• Employment, or the number of people employed in this career in  2016. If you see "N/A", employment numbers for that career are not available for the location you've selected. Try selecting a larger area.
  • Projected annual openings, or the average number of job openings expected in each year of the decade
  • Earnings, shown by green dollar sign symbols representing four categories of average wages:
    • 4 dollar signs ($$$$) = Very high (Greater than $51,580)
    • 3 dollar signs ($$$) = High ($32,930 to $51,450)
    • 2 dollar signs ($$) = Low ($21,790 and $32,380)
    • 1 dollar sign ($) = Very low (Less than $21,550)
  • Typical education, or the amount of education that most workers have when they enter the career

You can view each of these lists for any state or for the United States as a whole. Select your preferred location in the Your Search box at upper left of any report.

Where does this information come from?

Data in these reports come from the U.S. Department of Labor.

State-level employment, percent change, and projected annual openings 2016-26 data come from Projections Central and each state's Labor Market Information office.

National employment, percent change, and projected annual openings data come from the Bureau of Labor Statistics Employment Projections, 2016-26.

Earnings and wage data come from the Bureau of Labor Statistics Occupational Employment Statistics (OES) 2017 survey. Wage estimates include base rate, cost-of-living allowances, guaranteed pay, hazardous-duty pay, incentive pay (e.g. commissions and production bonuses), and on-call pay. Wage estimates do not include back pay, jury duty pay, overtime pay, severance pay, shift differentials, nonproduction bonuses, and tuition reimbursements. Please note that in this 2017 update, 21 detailed occupations found within the 2010 Standard Occupational Classification (SOC) were replaced with 10 new aggregations of those occupations; read more about these OES changes.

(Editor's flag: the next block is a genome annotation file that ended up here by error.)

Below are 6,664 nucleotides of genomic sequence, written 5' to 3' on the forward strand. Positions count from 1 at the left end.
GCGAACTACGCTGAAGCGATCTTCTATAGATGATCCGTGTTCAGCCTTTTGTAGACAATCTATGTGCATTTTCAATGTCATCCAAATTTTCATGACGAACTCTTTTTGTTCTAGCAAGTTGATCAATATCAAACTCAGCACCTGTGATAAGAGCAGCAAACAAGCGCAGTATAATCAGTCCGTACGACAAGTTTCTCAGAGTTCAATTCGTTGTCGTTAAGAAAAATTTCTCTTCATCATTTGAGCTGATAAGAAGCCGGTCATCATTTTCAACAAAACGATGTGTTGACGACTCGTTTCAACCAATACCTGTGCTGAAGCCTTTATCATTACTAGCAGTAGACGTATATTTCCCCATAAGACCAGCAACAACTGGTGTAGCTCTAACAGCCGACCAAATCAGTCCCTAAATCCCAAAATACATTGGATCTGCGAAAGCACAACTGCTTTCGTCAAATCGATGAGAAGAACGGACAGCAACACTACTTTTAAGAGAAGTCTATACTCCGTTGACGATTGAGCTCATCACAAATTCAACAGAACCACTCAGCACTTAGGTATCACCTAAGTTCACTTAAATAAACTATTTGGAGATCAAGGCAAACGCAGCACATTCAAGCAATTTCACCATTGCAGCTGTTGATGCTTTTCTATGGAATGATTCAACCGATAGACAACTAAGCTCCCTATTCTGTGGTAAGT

Typical education data come from the Bureau of Labor Statistics Employment Projections, Education and Training Data, Education and training assignments by detailed occupation, 2016. Typical education reflects the typical level of education that most workers need to enter the occupation. Occupations are assigned one of eight education levels.

What can I do with these reports?

You can learn more about any career that you find on one of the Career Reports by clicking on the Occupation Titles. 
You can also filter any of these lists by education level, using the links on the left-hand side of any report. This can help create lists that match your own education level or your future education plans.

Can I save my list of results?

To download and save your results in a document, click the Download button at the bottom of your results list, and choose from Excel, PDF, Word, or RTF formats.

To email or print your results, use the links at the bottom of the page.

Who can I contact for more help?

If you have questions about any of the schools you find listed, please find and use contact information on the school's website.

If you have questions or comments about how this tool works, please contact the CareerOneStop Service Center at info@careeronestop.org.